MOSCOW, May 23 (RIA Novosti) - Head of the State Duma (lower chamber of the Russian parliament) Committee on foreign affairs Konstantin Kosachev reaffirmed Russia's readiness to sign a peace treaty with Japan.

"The document, as the Russian President stated repeatedly, can be signed as soon as both sides agree. We stated our desire to do so on numerous occasions," Kosachev announced on Monday during a press conference at RIA Novosti.

"The ball, so to speak, is in Japan's court," the Russian parliamentarian added.

Speaking about next week's visit of the Russian foreign minister to Japan and possible behind-the-scenes negotiations on the issue of the transfer of two out of four disputed islands to Japan, Kosachev said, "Russia must not come up with any initiatives on this issue."

He pointed out again at the fact that Russia continues the discussion of the territorial issue voluntarily.

Kosachev voiced an opinion that the sides would not be able to reach the final agreement on the territorial dispute any time soon.

Answering the question about the possible date of Putin's visit to Japan, Kosachev stated, "There is no point conducting a visit for the sake of appearances."

"I do not think it is ready," the State Duma deputy underlined. Although, he said, "after Sergei Lavrov's visit to Japan such a possibility might arise."

Kosachev told the reporters about intensive work on the preparation of Lavrov's visit. "We have reliable information about the preparation of a package of serious documents for the upcoming summit. It includes about ten documents," Kosachev emphasized.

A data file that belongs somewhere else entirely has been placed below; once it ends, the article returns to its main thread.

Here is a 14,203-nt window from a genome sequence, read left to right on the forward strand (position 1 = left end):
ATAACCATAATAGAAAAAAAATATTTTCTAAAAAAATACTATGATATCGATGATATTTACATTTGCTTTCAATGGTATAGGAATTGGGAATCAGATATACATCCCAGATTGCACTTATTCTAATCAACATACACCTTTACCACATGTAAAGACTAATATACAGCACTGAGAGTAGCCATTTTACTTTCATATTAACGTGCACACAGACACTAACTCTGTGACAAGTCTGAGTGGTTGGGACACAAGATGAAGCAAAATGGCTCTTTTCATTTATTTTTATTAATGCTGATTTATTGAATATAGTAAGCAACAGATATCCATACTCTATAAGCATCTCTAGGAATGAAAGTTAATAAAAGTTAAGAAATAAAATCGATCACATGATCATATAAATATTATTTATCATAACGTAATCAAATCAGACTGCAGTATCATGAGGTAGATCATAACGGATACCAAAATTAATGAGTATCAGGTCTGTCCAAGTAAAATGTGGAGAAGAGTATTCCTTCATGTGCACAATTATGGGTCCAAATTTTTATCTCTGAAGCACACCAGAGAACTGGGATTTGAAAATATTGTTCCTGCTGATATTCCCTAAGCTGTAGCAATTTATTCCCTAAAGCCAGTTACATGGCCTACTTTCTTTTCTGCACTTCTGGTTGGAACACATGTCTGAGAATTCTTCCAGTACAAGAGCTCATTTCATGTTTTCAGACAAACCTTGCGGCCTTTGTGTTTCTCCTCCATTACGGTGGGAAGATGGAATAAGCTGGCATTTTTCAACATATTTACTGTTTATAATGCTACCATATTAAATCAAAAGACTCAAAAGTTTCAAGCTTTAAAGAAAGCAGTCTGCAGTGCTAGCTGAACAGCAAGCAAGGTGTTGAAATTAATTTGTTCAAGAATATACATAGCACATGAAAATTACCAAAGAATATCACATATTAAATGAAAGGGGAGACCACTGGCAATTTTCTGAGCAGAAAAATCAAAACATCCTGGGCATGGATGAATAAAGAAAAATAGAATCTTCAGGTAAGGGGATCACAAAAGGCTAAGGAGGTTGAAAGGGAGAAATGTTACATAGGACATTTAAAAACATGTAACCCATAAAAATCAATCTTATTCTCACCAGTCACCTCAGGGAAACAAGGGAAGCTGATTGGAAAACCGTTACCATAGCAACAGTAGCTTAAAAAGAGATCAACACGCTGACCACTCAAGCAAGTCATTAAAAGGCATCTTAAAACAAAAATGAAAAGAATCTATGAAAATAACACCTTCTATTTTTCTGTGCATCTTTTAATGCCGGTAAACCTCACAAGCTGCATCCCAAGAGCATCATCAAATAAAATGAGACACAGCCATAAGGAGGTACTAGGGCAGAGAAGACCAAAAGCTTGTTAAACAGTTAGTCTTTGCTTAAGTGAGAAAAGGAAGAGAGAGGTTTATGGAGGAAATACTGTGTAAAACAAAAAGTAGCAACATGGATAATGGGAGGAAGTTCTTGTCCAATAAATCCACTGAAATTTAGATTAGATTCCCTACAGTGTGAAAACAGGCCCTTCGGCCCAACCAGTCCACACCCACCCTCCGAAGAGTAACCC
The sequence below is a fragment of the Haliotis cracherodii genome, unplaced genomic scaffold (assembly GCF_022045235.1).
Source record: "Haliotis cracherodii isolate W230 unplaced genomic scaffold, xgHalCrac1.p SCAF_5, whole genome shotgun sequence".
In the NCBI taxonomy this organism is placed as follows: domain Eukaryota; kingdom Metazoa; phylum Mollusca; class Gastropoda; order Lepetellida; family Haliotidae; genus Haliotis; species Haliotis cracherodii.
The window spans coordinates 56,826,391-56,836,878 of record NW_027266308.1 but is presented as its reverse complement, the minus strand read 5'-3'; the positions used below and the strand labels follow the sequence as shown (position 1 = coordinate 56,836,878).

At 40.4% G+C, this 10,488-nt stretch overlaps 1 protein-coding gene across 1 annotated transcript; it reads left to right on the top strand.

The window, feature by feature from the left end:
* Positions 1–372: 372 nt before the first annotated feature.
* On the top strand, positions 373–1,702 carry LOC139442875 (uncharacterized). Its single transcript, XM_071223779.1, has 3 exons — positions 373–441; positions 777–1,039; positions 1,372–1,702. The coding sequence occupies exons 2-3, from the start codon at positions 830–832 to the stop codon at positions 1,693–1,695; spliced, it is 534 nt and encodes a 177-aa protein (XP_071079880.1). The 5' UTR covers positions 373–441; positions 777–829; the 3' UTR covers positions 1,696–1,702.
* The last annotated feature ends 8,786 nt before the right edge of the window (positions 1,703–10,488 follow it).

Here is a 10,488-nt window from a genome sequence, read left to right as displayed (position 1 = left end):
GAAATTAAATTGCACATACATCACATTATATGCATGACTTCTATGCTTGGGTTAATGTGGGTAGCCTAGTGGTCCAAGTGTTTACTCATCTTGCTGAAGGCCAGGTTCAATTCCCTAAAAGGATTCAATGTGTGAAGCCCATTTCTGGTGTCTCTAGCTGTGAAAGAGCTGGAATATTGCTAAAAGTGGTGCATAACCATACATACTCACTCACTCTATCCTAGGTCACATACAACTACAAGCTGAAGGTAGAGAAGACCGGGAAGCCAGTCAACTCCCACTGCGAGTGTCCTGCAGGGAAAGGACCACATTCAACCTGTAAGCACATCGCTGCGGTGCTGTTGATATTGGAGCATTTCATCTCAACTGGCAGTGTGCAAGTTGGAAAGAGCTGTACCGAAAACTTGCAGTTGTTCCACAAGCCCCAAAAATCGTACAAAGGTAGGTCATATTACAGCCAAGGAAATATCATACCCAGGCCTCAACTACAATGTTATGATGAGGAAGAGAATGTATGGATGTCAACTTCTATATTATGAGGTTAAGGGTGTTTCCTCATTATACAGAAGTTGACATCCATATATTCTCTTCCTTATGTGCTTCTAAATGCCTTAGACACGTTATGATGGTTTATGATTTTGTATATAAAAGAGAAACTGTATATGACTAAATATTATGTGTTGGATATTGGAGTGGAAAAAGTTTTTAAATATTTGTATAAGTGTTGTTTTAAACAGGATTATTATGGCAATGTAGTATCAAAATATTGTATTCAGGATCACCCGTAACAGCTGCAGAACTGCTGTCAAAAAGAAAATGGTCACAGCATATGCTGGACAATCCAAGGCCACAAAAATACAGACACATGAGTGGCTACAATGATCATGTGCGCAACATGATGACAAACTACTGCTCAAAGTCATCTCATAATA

The majority of issues on the agenda of the visit include Russia's accession to the WTO, joint efforts in the sphere of energy, measures against illicit trafficking of goods at sea, joint fight against terrorism, Kosachev added.

Kosachev also said there was no territorial dispute between Russia and Japan. He called the opinion that the 1956 Declaration between Japan and Russia obliges Russia to return two disputed islands to Japan a mistake.

"It is an unacceptable interpretation. The declaration envisions possible transfer of the islands on certain conditions, including the signing of a peace treaty," he said.

"Japan lost the disputed islands as a result of its defeat in World War II," he added.

"The attempts to come up with legal revision of the status of these islands lead to a direct revision of the results of World War II, which is absolutely unacceptable," Kosachev stressed.

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